At CrossFit the other day a girlfriend of mine asked me a question that really touched me. She explained that she has a girlfriend (outside of our CrossFit community) that is having a really hard time managing unmet expectations. She was a passionate careeer woman who, like many of us, dedicated so much of her life toward her career and her success. She wasn’t the type of woman that imagined herself being a stay at home mom and did not imagine being hugely disappointed when it was time for her to return to work after having her baby. While, I expected the disappointment, there are so many parts of this narrative I can relate to. I’ve dedicated my whole adult life to achieving success in the work world and my job became so much of my identity. This friend of mine asked me what she should say to her friend. She wanted to know what I would want to hear if I were in that situation. Guess what? I AM in that situation.
My immediate thought? IF WE ALL COULD BE THIS MINDFUL! I explained all I want to hear from my friends is that they’re praying for me and they love me. I encouraged her to keep it simple and to remind her friend that she’s there for her and thinking of her during this extremely difficult transition.
I’m going back to work on Monday. I don’t want to hear that women do this all the time. I don’t want to hear that it’s not as bad as I think it is. I don’t want to hear “at least Maryn will be with Michael.” And I most certainly don’t want to hear “at least you had 8 weeks of maternity leave!”
I’m disappointed. I’m sad. I’m processing! This would not be our choice of plans. I know without a shadow of a doubt that the best of the worst case scenarios is that Michael is able to be home with her. Don’t be turned off that I call this a worst case scenario. We BOTH wanted it to be me. We know it’s great that it’s one of us that gets to be with her. It doesn’t make my disappointment and sadness any less. I want to be with her. I want to be home. I’m going to have a REALLY hard time going back. I know women do this all the time, I know I can handle it, I know it will get better, I know it’s great that Michael gets to be with her, and I know I got 8 weeks of maternity leave. Makes it NO. LESS. HARD. What helps is knowing that my tribe is praying for me and that I have a lot of people on my team that don’t make me feel like shit for being disappointed. What is also great? It’s great to not be told my feelings don’t matter. Essentially by saying “at least x, y, or z didn’t happen” is saying that persons feelings aren’t valid.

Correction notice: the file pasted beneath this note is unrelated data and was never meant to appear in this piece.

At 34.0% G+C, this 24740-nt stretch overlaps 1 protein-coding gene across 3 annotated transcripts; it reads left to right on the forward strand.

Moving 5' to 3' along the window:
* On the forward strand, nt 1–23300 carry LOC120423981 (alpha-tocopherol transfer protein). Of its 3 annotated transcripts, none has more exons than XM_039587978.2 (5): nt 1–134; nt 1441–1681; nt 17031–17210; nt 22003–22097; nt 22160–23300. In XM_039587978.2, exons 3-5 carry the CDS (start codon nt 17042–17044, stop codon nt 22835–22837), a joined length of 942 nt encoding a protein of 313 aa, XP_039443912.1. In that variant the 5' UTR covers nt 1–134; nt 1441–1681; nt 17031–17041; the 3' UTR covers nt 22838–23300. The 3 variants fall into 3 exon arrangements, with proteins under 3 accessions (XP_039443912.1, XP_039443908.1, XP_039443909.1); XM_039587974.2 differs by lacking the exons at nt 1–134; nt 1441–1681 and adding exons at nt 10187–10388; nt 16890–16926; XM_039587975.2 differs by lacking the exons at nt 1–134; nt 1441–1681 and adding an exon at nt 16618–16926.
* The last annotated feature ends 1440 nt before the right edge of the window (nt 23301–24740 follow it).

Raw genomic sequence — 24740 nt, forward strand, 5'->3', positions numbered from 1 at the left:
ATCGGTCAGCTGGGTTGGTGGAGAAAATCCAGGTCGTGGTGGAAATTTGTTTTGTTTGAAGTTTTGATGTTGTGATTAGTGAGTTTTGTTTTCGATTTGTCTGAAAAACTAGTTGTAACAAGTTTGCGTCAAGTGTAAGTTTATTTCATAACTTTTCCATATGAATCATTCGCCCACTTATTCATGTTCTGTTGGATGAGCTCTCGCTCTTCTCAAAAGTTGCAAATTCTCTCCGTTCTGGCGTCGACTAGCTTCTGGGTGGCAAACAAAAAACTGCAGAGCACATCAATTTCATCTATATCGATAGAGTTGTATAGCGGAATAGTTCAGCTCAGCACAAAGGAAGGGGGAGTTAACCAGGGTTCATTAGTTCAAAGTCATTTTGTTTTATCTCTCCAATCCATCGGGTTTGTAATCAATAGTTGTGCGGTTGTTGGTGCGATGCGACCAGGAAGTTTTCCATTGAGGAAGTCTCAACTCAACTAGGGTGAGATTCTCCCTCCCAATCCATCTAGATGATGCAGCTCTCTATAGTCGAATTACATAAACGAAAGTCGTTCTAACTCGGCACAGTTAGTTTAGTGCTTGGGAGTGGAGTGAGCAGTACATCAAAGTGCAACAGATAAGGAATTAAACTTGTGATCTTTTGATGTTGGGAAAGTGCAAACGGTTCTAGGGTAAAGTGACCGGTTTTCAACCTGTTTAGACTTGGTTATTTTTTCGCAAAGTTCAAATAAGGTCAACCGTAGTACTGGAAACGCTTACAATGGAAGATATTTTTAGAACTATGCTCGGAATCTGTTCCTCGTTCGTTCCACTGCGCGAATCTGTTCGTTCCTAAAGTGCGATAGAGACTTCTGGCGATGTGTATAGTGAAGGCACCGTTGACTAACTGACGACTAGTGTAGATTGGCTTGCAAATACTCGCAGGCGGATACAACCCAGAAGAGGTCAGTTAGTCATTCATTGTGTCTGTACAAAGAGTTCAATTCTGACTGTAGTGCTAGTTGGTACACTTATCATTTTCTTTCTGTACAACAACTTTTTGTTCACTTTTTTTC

Giving my disappointment to God is hard. I pray through it multiple times a day.
A few things are keeping me afloat right now.
A few weeks ago Michael had me listen to this new Thomas Rhett song. Hello hormones, I sobbed my way through it. There is a line that is SO INCREDIBLY relatable. He says, “you make your plans and you hear God laughing, life changes!” Oh goodness how this speaks to my soul! (All of this is true BTW– Thomas and his wife Lauren adopted a baby from Uganda and then had a bio baby too. Cray. Beautiful. Tears. Yikes. Love. Wow. Tears). Oh how life changes. I love country music. Please go listen to that song. It’s so good!
I also have been reminded of my favorite verse Jeremiah 29:11 which says, “For I know the plans I have for you, declares the Lord, plans to prosper you and not to harm you, plans to give you hope and a future.” This verse has shown up in the most unexpected and beautiful ways throughout my life. As I prepare to go back to work I am reminded that God did not miss or forget this part of the story. I must thank my beautiful friend for reminding me about this simple truth. God has a plan, and He has been preparing me for it my whole life. And somehow He loves Maryn more than we do. For some reason, all of this is just the way God designed it to be. I must confess, my faith in this narrative is not as strong as it should be.
God, give me grace and help me trust you more. Your plan is greater than mine.